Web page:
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  • Australian Dollar found support as the domestic share market surged following a rally in the US markets on Friday.
  • Australian Central Bank is expected to reduce the policy rate after the softer Consumer Confidence and Employment Change figures.
  • PBoC keeps its Loan Prime Rate (LPR) steady at 3.45% and 4.20% for the one-year and the five years, respectively.
  • US Dollar could draw support as a safe-haven status while the trade disruption threat escalates in the Red Sea.

The Australian Dollar (AUD) hovers around a psychological level at 0.6600 on Monday amid market uncertainty driven by discussions between the United States (US) and the United Kingdom (UK) on intensifying actions against Iran-backed Houthi terrorists in Yemen. Nevertheless, the AUD/USD pair finds some uplift from a subdued US Dollar (USD), influenced by a reduction in long-term US Treasury yields.

Australia’s dollar faces a setback amidst speculation about potential early interest rate cuts by the Reserve Bank of Australia (RBA). This speculation is fueled by the latest subdued Aussie Consumer Confidence and Employment Change figures. However, the AUD could cheer the surge in the domestic share market, mirroring a rally in the US that propelled the S&P 500 and the Nasdaq to new records on Friday. This surge was driven by expectations that the US Federal Reserve (Fed) is poised to lower interest rates later in the year. Furthermore, optimism was fueled by the projection from the world’s largest contract chipmaker, Taiwan Semiconductor Manufacturing, indicating a forecast of more than 20% revenue growth in 2024, which had a positive impact on global stocks.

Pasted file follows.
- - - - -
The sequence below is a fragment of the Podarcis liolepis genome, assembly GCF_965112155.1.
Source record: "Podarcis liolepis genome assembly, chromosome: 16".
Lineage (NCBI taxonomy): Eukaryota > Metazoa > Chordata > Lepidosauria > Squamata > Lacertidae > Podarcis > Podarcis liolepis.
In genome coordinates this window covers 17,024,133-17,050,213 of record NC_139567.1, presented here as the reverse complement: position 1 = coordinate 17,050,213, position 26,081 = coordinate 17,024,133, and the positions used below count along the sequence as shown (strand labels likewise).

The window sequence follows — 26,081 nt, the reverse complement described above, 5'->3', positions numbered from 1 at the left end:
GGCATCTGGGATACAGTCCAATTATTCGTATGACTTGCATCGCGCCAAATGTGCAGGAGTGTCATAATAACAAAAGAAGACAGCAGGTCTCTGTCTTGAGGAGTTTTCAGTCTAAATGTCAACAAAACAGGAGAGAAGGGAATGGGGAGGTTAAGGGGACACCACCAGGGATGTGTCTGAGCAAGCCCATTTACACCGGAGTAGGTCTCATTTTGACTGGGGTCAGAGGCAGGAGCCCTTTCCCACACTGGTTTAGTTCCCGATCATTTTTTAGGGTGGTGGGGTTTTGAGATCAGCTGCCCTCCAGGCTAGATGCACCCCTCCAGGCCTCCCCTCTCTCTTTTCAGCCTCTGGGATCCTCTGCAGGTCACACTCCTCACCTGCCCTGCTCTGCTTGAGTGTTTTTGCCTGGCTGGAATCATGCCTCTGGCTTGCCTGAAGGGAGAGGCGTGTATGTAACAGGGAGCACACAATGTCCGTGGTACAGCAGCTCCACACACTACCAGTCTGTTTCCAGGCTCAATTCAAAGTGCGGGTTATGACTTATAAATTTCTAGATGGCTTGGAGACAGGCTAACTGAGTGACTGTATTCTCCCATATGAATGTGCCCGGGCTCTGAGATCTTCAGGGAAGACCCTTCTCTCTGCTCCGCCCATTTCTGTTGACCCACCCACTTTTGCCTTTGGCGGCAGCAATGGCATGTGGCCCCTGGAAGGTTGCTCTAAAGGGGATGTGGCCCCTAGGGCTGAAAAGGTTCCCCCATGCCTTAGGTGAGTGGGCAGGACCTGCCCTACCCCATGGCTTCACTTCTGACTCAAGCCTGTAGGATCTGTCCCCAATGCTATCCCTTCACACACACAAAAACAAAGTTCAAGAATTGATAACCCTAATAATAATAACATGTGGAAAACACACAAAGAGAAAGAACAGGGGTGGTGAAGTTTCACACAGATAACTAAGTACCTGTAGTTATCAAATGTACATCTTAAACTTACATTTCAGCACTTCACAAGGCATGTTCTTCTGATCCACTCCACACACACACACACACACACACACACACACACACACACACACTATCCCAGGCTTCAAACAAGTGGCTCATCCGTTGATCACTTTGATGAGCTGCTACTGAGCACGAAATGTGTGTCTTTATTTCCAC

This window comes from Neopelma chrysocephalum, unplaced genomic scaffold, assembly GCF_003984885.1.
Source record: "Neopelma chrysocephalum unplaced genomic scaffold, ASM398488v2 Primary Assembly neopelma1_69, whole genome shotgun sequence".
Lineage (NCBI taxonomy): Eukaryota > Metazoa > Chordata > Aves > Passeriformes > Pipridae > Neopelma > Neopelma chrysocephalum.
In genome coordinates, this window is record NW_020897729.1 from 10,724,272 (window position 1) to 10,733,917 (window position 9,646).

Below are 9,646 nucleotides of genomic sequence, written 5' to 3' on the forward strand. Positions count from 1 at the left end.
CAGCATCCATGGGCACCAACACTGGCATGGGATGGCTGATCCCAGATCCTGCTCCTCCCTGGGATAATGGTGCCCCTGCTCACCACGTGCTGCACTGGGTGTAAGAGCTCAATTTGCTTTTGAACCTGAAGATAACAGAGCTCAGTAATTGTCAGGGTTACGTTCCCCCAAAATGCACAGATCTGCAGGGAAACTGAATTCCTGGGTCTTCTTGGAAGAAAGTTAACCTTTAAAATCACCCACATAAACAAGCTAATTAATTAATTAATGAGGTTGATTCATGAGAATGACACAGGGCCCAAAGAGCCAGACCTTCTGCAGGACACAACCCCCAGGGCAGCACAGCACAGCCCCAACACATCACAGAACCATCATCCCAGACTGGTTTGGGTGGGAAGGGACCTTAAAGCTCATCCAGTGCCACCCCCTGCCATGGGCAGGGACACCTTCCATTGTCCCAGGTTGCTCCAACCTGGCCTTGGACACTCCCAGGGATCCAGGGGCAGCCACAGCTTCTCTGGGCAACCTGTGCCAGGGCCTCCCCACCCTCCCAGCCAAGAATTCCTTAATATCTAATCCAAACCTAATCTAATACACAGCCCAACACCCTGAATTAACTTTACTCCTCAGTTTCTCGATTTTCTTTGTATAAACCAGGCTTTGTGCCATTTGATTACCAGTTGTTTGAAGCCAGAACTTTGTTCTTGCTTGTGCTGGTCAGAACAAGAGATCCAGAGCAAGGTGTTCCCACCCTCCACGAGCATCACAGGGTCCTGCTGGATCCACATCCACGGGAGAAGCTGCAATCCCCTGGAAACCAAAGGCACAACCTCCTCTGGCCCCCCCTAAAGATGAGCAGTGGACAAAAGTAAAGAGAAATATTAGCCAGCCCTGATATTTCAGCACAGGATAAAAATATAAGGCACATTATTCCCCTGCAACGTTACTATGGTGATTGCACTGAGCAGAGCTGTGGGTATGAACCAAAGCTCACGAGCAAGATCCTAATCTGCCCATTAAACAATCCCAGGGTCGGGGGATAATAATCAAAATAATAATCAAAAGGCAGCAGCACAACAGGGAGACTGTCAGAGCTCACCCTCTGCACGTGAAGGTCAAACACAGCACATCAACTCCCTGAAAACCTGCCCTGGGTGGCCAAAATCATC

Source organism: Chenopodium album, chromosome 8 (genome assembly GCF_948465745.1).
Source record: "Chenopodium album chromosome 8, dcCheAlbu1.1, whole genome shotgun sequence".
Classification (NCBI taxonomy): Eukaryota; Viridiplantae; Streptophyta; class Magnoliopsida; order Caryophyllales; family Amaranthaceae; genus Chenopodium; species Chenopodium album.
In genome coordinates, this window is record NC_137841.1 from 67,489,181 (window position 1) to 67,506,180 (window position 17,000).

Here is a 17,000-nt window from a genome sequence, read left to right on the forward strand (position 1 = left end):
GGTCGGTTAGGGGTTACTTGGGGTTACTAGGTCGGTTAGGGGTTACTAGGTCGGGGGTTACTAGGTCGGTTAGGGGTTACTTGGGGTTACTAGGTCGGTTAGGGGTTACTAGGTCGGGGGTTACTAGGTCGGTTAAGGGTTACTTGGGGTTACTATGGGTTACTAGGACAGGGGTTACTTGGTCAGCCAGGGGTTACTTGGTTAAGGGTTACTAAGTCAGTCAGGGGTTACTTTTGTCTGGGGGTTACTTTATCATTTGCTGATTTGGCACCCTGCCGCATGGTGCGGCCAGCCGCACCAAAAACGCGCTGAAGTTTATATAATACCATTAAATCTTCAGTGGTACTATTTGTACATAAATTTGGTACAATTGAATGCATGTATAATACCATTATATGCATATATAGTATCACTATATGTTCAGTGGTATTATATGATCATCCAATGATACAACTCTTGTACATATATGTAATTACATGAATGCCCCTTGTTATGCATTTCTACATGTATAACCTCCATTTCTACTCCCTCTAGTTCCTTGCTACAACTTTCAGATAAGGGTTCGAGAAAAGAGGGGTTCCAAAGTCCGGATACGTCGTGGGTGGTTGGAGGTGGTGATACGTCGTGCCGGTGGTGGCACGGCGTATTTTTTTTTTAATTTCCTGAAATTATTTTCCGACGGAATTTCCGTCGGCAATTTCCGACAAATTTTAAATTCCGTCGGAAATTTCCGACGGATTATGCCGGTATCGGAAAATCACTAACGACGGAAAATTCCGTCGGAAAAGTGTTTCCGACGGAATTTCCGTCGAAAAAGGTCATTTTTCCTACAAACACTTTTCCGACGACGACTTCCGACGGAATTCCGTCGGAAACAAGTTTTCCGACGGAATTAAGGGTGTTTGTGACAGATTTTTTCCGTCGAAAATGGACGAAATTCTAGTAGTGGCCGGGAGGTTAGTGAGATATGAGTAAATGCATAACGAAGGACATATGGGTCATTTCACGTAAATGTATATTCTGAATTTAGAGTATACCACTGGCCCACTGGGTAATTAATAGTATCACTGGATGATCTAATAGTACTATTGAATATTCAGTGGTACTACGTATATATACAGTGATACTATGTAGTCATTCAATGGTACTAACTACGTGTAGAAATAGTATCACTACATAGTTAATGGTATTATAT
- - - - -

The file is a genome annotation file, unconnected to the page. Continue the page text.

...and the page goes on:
The People’s Bank of China has decided to keep its Loan Prime Rate (LPR) steady for both the one-year and five-year terms. The rate remains at 3.45% for the one-year period and 4.20% for the five-year period.

The US Dollar Index (DXY) seems to continue its losing streak. However, the US Dollar could find some support due to concerns about maritime trade disruption in the Red Sea. The US and the UK are looking to intensify their campaign without inciting a broader conflict with Iran. More ships are diverting away from the Suez Canal and the Red Sea. Shipping vessels are assessing the risks associated with navigating the Red Sea, as insurance costs rise. Opting for the alternative route around the southern tip of Africa may increase delivery times, shipping costs, and inflation. This situation could enhance risk aversion sentiments, leading traders to seek the safe-haven US Dollar, consequently exerting downward pressure on the AUD/USD pair.

San Francisco Fed President Mary Daly expressed her belief on Friday that the central bank still has significant work to accomplish in bringing inflation back down to the 2.0% target. She emphasized that it is premature to consider interest-rate cuts as an imminent measure. Atlanta Fed President Raphael Bostic reiterated his position on expectations for rate cuts ahead of the Fed entering the “blackout” period before the next rate meeting scheduled for January 31. Bostic emphasized his openness to adjusting his outlook on the timing of rate cuts and highlighted that the Fed remains data-dependent.

Daily Digest Market Movers: Australian Dollar rises on weaker US Dollar

  • Australia’s Consumer Inflation Expectations remained steady at 4.5% in January.
  • Aussie seasonally adjusted Unemployment Rate held firm at 3.9% in line with expectations for December.
  • Australian Employment Change decreased by 65.1K, contrary to the anticipated increase of 17.6K.
  • The preliminary US Michigan Consumer Sentiment Index rose to 78.8 in January from 69.7 prior, exceeding the expected figure of 70.
  • US Existing Home Sales Change (MoM) declined by 1.0% in December against the previous rise of 0.8%.
  • US Housing Starts (MoM) surpassed expectations in December, reaching 1.46 million compared to the anticipated 1.426 million.
  • US Building Permits for the month increased, rising to 1.495 million, surpassing the market consensus of 1.48 million.
  • US Initial Jobless Claims for the week ending on January 12 decreased to 187,000 from the previous reading of 203,000.

Technical Analysis: Australian Dollar hovers above the psychological level at 0.6550